"That's because you are a little baby and I'm going to have to punish you." Laurie held Evelyn's wrists together, forcing her onto her face as she ran a riding crop across her bare back. "And children who play with guns are the worst kind, they have to be punished the most."

"Please, don't--"

The alarm on Evelyn's wristband trilled next to the bed. Evelyn rolled over, disentangling her arms from the twisted sheet wrapped awkwardly around her. She leaned over and clicked her fingers above the device, silencing it. She rolled back onto her pillow, staring straight up at the ceiling. She took a deep breath to calm herself, her mind still caught in a whirl of images and feelings brought on by the dream. She rubbed her face with her hands, closing her eyes and concentrating on the reality of the small guest apartment.

"Whoa," she breathed out loud. "Well, that was different."

"What was different," asked Laurie sitting up beside her.

"I had the strangest... No! This is not happening!" Her eyes flicked open. She rolled over and checked the time. Still another hour before she was supposed to rendezvous with Laurie. She blinked rapidly, carefully patting the other side of the double bed she was sleeping in. It was empty. 'Thank god!' she thought. 'Then again...' she let the thought trail away into a smile. "There are worse people to dream I'm in bed with," she said out loud, laughing softly to herself.

"What's so funny?" asked Laurie as she emerged from the shower room, naked, drying her long black hair with a bright yellow towel.

"Enough!" shouted Evelyn, closing her eyes, trying desperately to centre herself. "This is not happening!"

She tentatively opened her eyes. The room was empty once more, save for herself.

She reached for her wrist display she left on the nightstand. She slipped it on and pressed a few buttons.


"Yes, Sergeant," came the bleary voice.

"I think I've been drugged with some psychotropic drug. I'm having weird dreams and hallucinations."

"How do you know I'm not an hallucination?"

"That's a good question, Doc, are you?" she asked resignedly.

"Well, I don't think I am, but you can never tell in these cases." His cackle echoed around her room.

"Doc, get Laurie to pick me up and bring me over to you. I'm not sure I can make it on my own."

"Of course, but isn't she right beside you?"

Laurie looked at her wrist pad, pursing her lips. She slowly turned around. Laurie was smiling at her, dressed only in white stockings and lacy white underwear.

"Oh God, help me," groaned Evelyn, slumping back down onto the bed.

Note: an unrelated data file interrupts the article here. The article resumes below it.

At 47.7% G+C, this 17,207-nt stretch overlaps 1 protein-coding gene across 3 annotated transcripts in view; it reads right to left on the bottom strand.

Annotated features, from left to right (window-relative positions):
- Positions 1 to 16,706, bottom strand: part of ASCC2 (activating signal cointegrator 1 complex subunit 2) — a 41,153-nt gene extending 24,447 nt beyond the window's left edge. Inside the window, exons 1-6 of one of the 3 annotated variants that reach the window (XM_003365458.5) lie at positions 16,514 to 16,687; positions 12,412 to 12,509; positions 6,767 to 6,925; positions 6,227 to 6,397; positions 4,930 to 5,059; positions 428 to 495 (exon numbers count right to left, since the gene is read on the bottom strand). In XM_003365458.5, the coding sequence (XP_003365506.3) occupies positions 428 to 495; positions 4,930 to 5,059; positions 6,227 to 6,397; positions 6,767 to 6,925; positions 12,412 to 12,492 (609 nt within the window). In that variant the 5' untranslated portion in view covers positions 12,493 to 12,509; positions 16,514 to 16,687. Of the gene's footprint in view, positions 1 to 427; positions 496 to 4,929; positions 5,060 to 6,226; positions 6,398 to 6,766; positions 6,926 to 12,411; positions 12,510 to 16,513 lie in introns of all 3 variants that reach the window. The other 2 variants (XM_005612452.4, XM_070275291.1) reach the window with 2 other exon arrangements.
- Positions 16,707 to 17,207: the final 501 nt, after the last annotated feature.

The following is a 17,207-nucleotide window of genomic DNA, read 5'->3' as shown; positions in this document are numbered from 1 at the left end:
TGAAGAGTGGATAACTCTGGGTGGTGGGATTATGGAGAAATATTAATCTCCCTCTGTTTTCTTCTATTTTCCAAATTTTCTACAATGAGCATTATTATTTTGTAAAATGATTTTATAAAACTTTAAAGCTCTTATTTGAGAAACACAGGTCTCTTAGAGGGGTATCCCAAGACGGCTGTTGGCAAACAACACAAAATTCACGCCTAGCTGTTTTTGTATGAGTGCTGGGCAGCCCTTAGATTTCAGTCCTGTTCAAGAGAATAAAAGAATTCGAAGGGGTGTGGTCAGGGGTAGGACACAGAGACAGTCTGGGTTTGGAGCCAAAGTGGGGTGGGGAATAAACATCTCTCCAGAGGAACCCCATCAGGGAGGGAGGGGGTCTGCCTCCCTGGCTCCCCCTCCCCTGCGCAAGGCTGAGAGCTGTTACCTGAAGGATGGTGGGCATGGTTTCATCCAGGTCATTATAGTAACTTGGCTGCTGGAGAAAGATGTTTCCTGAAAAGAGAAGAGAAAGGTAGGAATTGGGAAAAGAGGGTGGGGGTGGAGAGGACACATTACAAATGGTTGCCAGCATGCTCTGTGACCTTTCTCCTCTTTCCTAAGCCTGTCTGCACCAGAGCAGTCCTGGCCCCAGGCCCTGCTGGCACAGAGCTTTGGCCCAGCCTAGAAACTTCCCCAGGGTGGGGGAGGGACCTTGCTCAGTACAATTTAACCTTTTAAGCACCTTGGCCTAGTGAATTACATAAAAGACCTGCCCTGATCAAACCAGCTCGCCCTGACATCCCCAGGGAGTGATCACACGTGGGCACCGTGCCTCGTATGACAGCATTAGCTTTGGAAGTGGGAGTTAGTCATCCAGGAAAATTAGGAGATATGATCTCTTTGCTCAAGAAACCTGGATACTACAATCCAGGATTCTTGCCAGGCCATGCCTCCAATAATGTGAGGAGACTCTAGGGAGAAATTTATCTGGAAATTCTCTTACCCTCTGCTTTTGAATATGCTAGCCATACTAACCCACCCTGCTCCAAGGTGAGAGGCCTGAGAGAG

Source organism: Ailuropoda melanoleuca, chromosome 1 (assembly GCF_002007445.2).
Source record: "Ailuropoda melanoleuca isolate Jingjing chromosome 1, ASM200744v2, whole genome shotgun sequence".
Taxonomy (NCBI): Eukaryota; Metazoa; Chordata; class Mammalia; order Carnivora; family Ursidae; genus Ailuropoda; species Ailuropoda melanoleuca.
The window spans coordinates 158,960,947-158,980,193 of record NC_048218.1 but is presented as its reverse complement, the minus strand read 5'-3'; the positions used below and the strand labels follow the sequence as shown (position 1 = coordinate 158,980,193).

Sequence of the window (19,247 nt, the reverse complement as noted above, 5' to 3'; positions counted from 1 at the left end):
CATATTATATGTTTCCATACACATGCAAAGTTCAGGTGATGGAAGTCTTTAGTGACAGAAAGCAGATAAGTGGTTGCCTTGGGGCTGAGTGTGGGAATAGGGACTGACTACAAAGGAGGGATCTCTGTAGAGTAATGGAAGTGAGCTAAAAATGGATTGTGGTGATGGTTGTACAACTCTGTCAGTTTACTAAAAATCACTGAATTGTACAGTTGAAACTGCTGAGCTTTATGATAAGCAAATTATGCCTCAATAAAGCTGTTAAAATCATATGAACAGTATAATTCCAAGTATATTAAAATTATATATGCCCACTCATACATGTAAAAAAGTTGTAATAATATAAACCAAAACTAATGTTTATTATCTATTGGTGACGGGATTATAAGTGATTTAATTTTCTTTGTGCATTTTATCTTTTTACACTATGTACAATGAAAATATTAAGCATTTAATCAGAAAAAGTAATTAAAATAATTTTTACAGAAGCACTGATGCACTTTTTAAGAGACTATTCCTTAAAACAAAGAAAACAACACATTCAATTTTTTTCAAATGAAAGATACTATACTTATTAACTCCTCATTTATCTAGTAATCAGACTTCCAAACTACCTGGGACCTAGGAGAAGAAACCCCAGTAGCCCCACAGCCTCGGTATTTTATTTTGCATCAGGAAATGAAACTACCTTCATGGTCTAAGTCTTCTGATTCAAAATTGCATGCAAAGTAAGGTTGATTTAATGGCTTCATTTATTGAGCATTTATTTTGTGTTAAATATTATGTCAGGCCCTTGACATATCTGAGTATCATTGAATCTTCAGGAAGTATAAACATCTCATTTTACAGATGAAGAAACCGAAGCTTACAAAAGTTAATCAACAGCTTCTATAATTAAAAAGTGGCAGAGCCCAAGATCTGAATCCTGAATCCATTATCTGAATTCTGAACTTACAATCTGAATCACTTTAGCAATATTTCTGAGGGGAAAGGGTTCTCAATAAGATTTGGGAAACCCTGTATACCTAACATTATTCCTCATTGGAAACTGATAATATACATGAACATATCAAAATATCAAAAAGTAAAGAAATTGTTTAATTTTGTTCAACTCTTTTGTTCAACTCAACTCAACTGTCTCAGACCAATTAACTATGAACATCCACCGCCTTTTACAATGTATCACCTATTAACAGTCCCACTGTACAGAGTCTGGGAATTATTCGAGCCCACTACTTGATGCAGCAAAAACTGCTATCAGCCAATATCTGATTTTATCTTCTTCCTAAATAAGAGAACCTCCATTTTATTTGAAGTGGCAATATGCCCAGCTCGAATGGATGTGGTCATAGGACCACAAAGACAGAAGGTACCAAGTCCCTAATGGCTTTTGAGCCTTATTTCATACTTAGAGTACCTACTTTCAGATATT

* * *

"Hi, Doc," said Laurie, in between spoonfuls of breakfast cereal. The doctor sat down across from her.

"No pretty sergeant to share your breakfasts with these days?" he asked, smiling. "I heard you two were getting on really well."

Laurie frowned, pausing mid-spoonful. "She was supposed to wake me last night and then we were going to do something together."

"Sounds like fun."

"No, I mean really go and do something. Something important."

"Such as?"

"I can't really talk about that, but it was important."

"She didn't do it, I take it?"

"No, she never called."

"Did you try calling her?"

"Of course I did!" she snapped. The doctor raised his eyebrows. "Sorry," she said, her shoulders drooping. "I'm worried about her. She doesn't answer my calls. I even went and knocked on her door, but there was no reply and it was locked. I think she may have done what we were supposed to do together, on her own."

"Is that bad?"

"Could be terrible," she replied dejectedly.

"Then we'd better find her then, hadn't we. Can't have my favourite engineer moping around like this, can we?"

"I can't go looking for her, if she's okay then it could jeopardise what she's doing. If she's not okay, then we'll know soon enough."

"That's not the attitude I'm used to hearing from you, Laurie. What's really wrong?"

"I'm... I'm worried about her," she said, tears glistening in her eyes. "I can't think straight I'm so worried."

"Come on let's start at the beginning and go from there," he said, standing up and taking her gently by the arm. She didn't resist as he led her towards his office.

* * *

"So you think Evelyn's gone off commando style to sneak around the science base?"

"Yes," sighed Laurie, slumped in one of the doctor's comfortable chairs.

"If she has, I'm sure she's all right. She's a trained soldier, she's more than capable of taking care of herself."

"But it doesn't make sense. Last night we talked about it over dinner. She said she was glad I was going with her, that she wanted the backup. Why would she then ignore that and go on her own?"

"I can't really say. Maybe she thought about it some more and realised it would be too dangerous for somebody untrained like you?"

"She knows I'm capable."

"Of course, Laurie. We all know that. Perhaps she... has a fondness for you and didn't want to see you put you at any extra risk?"

"I can't just sit here not knowing, Doc, I've got to do something."